Being too busy can cause inefficiencies in your overall leadership.
Many leaders want to do a better job at leading, but they get bogged down doing lots of tasks that take away their time from interacting with their teams.
Dr. Linda Duxbury, from the University of Ottawa, did some interesting research about how managers use their time, and the impact it had on how the employees rated them as leaders. She went into organizations, and she asked the employees to complete a survey rating the effectiveness of their manager. Then in the background, she asked the managers to complete a time diary of how they used their time.
There was an interesting correlation between how the managers used their time and their leadership effectiveness. The best managers found a way to free up enough of their time to do the right leadership activities, whereas the lower rated managers ended up spending all their time either in meetings or trying to manage using emails.
So how do you do the right thing and still get everything done? One group of supervisors asked me, “What percentage of our time should be spent on the floor with our teams versus in meetings and project work?” I suggested that 80% was probably the right number. So that means in a typical work week, only 8 hours would be spent off the floor in meetings and doing other paperwork and administrative tasks.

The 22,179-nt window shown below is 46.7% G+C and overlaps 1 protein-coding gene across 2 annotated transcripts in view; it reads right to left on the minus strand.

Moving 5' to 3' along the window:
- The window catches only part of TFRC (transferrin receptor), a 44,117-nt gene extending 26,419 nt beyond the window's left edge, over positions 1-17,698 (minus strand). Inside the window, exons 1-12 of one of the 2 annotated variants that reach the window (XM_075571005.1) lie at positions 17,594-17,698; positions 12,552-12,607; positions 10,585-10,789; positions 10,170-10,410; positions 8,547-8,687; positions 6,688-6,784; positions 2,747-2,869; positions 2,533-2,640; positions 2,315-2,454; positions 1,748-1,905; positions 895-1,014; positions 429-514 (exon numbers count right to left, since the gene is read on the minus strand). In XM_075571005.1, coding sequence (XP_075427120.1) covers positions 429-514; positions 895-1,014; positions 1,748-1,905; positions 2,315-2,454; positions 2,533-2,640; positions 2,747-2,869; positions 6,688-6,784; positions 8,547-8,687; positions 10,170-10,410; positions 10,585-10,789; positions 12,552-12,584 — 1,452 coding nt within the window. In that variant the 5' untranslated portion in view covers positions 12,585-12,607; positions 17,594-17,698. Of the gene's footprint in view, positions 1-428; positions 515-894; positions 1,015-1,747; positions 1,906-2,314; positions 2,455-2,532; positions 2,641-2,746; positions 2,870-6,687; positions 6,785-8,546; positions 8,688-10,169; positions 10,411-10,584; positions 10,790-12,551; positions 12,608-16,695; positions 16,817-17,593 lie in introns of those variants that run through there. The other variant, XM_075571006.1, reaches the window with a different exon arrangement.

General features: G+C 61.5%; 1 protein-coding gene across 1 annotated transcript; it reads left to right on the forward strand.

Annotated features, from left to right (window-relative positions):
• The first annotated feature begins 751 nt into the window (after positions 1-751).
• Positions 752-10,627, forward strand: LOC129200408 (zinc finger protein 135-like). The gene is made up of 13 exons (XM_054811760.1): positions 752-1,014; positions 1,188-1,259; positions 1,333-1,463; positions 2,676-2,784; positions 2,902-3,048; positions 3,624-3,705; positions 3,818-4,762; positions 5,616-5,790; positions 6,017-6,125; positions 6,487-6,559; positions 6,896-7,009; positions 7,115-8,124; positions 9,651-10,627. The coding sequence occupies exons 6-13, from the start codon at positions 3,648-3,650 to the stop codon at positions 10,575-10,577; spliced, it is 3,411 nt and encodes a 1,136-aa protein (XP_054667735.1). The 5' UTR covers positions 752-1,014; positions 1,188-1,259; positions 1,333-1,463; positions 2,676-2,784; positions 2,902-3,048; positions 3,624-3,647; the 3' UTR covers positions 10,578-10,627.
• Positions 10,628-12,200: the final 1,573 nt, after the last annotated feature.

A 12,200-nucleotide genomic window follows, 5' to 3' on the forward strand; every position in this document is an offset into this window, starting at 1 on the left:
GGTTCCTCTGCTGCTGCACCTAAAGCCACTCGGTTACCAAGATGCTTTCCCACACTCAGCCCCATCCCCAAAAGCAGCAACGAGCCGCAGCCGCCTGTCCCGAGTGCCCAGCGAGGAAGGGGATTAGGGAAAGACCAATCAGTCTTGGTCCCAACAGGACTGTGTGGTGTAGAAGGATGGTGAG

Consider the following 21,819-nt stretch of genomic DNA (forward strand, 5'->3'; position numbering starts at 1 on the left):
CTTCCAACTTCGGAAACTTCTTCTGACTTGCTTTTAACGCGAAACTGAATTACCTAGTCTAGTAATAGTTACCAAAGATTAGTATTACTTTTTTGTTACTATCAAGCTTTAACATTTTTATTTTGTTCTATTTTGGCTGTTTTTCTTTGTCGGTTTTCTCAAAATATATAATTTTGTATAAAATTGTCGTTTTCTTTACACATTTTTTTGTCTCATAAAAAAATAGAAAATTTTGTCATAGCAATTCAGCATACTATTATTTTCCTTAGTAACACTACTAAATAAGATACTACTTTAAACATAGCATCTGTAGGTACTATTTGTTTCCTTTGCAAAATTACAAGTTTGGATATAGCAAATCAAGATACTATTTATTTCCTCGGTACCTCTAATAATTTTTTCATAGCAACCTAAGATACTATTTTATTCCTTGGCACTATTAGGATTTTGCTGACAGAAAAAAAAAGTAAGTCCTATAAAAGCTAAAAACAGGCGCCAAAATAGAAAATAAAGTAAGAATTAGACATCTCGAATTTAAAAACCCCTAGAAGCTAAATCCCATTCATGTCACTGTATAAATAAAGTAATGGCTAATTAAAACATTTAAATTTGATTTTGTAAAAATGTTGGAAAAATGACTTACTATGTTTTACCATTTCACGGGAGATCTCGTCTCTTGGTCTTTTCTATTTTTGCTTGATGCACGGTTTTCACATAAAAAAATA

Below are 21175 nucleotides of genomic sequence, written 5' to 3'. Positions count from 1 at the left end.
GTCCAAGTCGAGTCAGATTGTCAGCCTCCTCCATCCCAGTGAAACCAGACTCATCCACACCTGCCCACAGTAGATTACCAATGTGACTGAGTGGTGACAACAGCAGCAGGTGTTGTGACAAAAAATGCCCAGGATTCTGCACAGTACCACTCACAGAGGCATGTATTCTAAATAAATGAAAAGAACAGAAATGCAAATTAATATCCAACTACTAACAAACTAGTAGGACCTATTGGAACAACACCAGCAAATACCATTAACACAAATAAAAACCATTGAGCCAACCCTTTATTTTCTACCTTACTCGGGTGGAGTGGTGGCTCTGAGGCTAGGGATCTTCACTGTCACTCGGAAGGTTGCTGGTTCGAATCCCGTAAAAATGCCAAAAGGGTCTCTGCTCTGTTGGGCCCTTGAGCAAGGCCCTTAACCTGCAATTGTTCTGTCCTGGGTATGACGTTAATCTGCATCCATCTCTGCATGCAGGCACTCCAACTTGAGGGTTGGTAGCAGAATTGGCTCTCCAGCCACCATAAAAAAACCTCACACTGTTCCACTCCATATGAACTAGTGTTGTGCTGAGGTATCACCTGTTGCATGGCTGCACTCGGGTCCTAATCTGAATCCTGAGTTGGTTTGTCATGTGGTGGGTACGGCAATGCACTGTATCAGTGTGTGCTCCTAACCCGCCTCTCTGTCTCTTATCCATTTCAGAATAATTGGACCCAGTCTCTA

So here are a few tips to free up your time, so that you have time to lead.
First, block out your activities. Instead of being in constant reaction mode, be more deliberate in how you chunk your time throughout the day. Perhaps start out by checking in with your team to make sure they have what they need to be successful. And then once things are running, take some time away to be more proactive, deal with your emails and other administrative tasks. And then, get back with your team, checking in on how the production is running that day.
Because even though you think you’re an efficient multi-tasker, the reality is, each time your brain changes tasks, it takes longer and longer to get things done.
Another tip is to get your team to answer more of their own questions. It’s tempting when your employees come to you and say, “What do you think I should do about this?” to simply dispense the answers. But many leaders would appreciate their teams solving their own problems and thinking for themselves more often. So that begins by empowering your team to answer their questions and solve those problems.
If you’re a manager, be careful of how much work you load up on your supervisors. All those seemingly important tasks could actually be hurting and taking away from the time they have to interact with their teams. It’s tempting across all different functions to simply download more and more tasks to managers and supervisors and then wonder why they don’t have time to interact with their people.
What’s one thing to do to ensure you never get too busy for your own leadership?